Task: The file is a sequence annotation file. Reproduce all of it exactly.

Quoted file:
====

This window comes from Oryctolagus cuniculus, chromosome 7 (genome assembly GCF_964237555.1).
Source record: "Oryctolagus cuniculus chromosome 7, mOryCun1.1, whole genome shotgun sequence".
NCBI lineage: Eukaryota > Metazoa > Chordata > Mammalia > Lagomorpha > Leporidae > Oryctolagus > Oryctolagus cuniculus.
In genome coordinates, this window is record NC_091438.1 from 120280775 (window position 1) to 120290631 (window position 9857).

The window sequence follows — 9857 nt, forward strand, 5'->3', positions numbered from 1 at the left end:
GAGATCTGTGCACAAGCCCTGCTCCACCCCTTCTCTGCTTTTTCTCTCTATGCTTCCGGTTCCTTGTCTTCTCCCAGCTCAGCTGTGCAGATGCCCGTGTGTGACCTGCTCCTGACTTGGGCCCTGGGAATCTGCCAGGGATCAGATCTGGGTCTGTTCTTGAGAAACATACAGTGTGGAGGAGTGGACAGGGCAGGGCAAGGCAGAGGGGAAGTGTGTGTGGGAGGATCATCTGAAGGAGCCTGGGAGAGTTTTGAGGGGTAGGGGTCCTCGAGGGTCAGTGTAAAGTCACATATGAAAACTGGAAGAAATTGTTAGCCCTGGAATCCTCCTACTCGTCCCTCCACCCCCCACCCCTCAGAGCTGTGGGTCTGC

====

This window comes from Oryctolagus cuniculus, chromosome 7 (genome assembly GCF_964237555.1).
Source record: "Oryctolagus cuniculus chromosome 7, mOryCun1.1, whole genome shotgun sequence".
NCBI lineage: Eukaryota > Metazoa > Chordata > Mammalia > Lagomorpha > Leporidae > Oryctolagus > Oryctolagus cuniculus.
In genome coordinates, this window is record NC_091438.1 from 120280775 (window position 1) to 120290631 (window position 9857).

The window sequence follows — 9857 nt, forward strand, 5'->3', positions numbered from 1 at the left end:
GAGATCTGTGCACAAGCCCTGCTCCACCCCTTCTCTGCTTTTTCTCTCTATGCTTCCGGTTCCTTGTCTTCTCCCAGCTCAGCTGTGCAGATGCCCGTGTGTGACCTGCTCCTGACTTGGGCCCTGGGAATCTGCCAGGGATCAGATCTGGGTCTGTTCTTGAGAAACATACAGTGTGGAGGAGTGGACAGGGCAGGGCAAGGCAGAGGGGAAGTGTGTGTGGGAGGATCATCTGAAGGAGCCTGGGAGAGTTTTGAGGGGTAGGGGTCCTCGAGGGTCAGTGTAAAGTCACATATGAAAACTGGAAGAAATTGTTAGCCCTGGAATCCTCCTACTCGTCCCTCCACCCCCCACCCCTCAGAGCTGTGGGTCTGC